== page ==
Published in The Bulletin of the Atomic Scientists November/December 2013 vol. 69 no. 6 42-46

In this essay, the author explores whether nuclear catastrophe is beyond the reach of art. A documentary photographer, she reflects on her own work capturing the lives of those who lived downwind of the nuclear tests conducted at the Nevada Test Site in the United States. Many years after being immersed in the project for a decade, and documenting the effects of 1,000 nuclear devices that had exploded above this population, the author finally arrives at the answer to her question.

American Ground Zero cancer Mormon Nevada nuclear test photography

When the atomic bombs were dropped on Hiroshima and Nagasaki in 1945, two types of photographs captured this gripping moment: those that showed a mushroom cloud on the horizon, and those that depicted devastated cities and the many survivors who had been burned beyond recognition. From that year until today, 125,000 nuclear warheads have been constructed, and nine countries have nuclear weapon capability (Kristensen and Norris, 2013). So when thinking about art and destruction, it might be fair to ask: Is art at all effective in reminding the world of the destructive impulses that lead to war, and is art effective in subduing humanity’s urge—and possibly need—to fight wars? The answer, at least in terms of art in the nuclear age, is possibly no. Art, when produced at a distance—from an artist studio or loft, say—cannot stop nuclear proliferation. It cannot stop a war.

Read the rest of the essay here.

Dan Budnik: Marching To The Freedom Dream

News from Dan Budnik, Atomic Photographer

Dear friends and colleagues,Less than a month ago the Kickstarter campaign raised £ 10,000, which guaranteed the initial printing costs for the publication of my Civil Rights book,Marching To The Freedom Dream, to be published by Trolley Books in the Spring of 2014. It will consist of my comprehensive editing of three seminal marches that I photographed between 1958 and 1963.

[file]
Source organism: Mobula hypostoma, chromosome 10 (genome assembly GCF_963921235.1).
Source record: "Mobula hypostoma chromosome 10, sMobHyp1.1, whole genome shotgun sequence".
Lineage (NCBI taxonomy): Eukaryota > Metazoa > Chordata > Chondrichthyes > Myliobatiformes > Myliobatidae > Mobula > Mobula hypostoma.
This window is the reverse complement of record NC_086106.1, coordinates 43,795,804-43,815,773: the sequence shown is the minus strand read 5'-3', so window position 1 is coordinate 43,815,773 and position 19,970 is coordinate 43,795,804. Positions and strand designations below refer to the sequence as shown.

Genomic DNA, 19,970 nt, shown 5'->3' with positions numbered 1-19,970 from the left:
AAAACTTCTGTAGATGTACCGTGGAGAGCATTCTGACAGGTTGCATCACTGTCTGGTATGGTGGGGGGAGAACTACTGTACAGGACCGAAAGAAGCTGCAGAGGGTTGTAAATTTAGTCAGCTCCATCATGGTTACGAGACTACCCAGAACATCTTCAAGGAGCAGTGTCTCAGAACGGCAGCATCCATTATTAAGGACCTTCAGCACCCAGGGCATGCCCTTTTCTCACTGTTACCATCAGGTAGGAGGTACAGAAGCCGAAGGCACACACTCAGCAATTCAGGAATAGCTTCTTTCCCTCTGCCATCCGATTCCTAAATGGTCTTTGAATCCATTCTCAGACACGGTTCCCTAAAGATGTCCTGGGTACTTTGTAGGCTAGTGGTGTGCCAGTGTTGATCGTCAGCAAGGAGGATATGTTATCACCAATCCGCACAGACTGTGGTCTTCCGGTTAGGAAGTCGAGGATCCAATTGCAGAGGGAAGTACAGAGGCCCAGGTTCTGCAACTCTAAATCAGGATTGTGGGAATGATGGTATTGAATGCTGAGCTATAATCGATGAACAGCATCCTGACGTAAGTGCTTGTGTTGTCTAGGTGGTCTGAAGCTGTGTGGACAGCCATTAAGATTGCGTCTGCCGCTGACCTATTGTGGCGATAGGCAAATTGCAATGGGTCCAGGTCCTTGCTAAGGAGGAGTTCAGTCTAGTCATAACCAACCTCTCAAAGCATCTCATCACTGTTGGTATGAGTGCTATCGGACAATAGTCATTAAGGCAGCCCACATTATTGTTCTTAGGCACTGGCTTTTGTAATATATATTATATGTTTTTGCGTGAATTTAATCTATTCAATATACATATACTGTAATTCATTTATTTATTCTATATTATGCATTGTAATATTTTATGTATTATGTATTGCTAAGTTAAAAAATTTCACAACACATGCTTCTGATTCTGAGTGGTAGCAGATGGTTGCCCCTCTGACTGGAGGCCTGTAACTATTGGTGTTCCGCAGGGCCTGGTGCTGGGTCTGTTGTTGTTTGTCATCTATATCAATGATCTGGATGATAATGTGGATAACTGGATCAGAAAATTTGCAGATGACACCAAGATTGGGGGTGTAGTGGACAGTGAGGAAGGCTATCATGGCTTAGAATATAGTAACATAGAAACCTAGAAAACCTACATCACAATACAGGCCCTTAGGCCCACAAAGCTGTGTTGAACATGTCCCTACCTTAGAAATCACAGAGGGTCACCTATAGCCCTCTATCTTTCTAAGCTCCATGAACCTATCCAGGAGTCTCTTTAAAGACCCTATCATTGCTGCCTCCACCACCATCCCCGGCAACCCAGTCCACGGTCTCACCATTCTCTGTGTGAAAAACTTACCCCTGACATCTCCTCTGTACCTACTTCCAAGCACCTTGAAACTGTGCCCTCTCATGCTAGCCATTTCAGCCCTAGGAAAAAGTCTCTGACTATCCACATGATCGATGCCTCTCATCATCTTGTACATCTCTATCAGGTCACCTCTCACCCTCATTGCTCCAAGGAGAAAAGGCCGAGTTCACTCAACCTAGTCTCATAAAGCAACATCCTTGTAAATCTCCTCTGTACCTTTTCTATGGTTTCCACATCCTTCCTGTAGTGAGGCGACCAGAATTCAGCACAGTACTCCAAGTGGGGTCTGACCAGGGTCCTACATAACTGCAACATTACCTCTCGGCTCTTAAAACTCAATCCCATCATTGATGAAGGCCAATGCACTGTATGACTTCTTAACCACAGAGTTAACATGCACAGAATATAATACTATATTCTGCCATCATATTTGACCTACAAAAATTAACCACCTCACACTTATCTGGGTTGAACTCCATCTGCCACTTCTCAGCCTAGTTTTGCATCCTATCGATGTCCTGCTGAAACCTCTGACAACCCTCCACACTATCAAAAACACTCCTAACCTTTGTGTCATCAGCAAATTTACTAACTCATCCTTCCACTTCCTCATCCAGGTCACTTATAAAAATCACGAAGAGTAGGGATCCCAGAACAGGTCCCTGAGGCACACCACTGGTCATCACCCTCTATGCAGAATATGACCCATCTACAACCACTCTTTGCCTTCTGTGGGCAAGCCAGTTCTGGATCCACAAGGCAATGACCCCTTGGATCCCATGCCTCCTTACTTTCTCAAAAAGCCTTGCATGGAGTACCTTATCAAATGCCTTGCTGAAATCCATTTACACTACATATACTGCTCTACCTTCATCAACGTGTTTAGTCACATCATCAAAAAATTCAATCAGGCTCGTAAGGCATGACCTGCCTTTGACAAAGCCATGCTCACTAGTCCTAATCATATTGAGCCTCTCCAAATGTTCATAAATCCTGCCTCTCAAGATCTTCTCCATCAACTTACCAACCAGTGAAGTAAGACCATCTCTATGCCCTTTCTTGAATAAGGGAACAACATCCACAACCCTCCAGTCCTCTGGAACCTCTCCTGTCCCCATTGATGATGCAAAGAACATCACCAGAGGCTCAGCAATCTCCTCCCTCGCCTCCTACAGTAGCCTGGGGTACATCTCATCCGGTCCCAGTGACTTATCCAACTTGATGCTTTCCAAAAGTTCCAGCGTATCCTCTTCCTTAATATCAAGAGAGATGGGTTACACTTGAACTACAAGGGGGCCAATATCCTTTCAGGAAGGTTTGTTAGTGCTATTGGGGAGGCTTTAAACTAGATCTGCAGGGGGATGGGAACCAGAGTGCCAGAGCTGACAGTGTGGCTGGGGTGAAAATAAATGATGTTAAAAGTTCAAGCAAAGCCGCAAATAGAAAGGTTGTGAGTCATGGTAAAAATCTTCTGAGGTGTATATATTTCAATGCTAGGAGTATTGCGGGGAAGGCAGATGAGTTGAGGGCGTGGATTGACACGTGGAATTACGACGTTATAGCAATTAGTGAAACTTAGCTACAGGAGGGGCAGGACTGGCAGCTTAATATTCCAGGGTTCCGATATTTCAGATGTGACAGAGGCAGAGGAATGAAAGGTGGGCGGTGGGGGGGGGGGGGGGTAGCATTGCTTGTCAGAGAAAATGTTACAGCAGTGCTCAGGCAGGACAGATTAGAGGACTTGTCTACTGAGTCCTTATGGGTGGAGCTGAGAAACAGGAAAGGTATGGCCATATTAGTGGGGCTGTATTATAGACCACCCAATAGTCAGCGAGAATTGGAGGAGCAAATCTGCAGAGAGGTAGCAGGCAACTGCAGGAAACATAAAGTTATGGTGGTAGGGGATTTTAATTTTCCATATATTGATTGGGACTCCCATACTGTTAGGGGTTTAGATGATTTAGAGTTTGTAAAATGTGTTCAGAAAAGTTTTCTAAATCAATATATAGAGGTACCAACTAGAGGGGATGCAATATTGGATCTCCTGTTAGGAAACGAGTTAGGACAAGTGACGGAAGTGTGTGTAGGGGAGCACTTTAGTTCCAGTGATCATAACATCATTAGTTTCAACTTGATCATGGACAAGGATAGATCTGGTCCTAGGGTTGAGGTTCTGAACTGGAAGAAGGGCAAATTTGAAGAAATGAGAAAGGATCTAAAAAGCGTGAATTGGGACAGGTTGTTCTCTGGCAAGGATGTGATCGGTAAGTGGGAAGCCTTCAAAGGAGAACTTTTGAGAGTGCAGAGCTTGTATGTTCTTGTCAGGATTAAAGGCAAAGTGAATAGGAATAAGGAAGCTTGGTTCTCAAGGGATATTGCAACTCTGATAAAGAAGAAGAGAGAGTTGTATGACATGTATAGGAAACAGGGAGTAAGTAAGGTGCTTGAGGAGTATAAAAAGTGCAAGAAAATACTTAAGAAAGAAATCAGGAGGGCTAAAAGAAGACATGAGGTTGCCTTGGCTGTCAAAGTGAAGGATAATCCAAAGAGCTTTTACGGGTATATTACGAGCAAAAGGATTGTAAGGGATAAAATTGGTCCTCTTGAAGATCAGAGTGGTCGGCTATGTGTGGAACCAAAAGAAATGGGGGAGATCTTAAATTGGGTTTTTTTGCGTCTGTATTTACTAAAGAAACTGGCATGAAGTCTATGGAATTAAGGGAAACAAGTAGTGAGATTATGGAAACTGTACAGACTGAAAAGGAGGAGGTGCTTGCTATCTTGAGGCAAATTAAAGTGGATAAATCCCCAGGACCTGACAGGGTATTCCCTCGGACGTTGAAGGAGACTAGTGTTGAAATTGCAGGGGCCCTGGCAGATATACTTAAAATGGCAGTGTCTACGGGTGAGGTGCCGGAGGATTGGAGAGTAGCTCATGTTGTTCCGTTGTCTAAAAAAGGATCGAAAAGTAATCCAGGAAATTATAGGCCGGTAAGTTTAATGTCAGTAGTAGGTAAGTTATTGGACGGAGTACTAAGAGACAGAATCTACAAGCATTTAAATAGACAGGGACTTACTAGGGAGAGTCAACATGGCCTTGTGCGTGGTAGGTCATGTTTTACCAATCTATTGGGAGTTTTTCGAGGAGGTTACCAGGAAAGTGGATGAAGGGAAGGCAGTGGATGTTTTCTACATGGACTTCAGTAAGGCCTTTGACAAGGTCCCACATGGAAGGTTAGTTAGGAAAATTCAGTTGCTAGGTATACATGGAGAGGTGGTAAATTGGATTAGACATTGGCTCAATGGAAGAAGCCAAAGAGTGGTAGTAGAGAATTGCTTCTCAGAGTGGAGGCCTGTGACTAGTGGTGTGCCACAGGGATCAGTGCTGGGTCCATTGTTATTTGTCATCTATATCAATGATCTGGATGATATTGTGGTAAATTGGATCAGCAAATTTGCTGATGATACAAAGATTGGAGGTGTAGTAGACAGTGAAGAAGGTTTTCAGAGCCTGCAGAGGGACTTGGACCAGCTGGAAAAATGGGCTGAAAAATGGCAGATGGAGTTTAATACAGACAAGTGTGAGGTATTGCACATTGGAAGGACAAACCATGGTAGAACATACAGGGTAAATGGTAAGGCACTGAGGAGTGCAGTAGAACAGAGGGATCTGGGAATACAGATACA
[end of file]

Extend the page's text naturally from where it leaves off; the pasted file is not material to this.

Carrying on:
August 28th of this year was the 50th anniversary of the March on Washington and Dr. King’s famous “I Have A Dream” speech. Commemorating this event, TIME magazine did a special double issue featuring my photograph of Martin Luther King, Jr. on the cover, with an additional four spreads inside this collector’s issue. On the same day Trolley Books started it’s Kickstarter campaign in London with an opening exhibition with my photographs of the three marches in their gallery.

I would like to thank all who contributed to make the first financial goal a swift reality. Now we are in the final week of the Kickstarter campaign and we are appealing to those who may want to contribute towards the total costs of £ 30,000 for a book that honors Dr. King’s non-violent legacy – also, I am very proud that none of my photographs contain any overt violence.My initial contribution of two original 8×10 inch gelatin silver prints of the TIME cover image were quickly sold, now in this last week we have decided to add several new attractive options for pledging. Among those are the limited edition of the book, the special signed cover of TIME magazine and two additional 8×10 inch gelatin silver images: Coretta Scott King and MLK, Jr. holding hands, and Rev. Frederick Shuttlesworth eulogizing the neo-martyr Jimmy Lee Jackson. Please consult the Kickstarter website for all existing options.
This book has been a dream of mine for many years. Now this dream is fast becoming a reality and it will be quite wonderful to see a beautiful publication that honors the leaders and “foot soldiers” who served and sacrificed to make the Civil Rights movement a global role model for all of mankind’s oppressed people. I thank you for your involvement and financial support.
With my regard and all good wishes,
Dan Budnik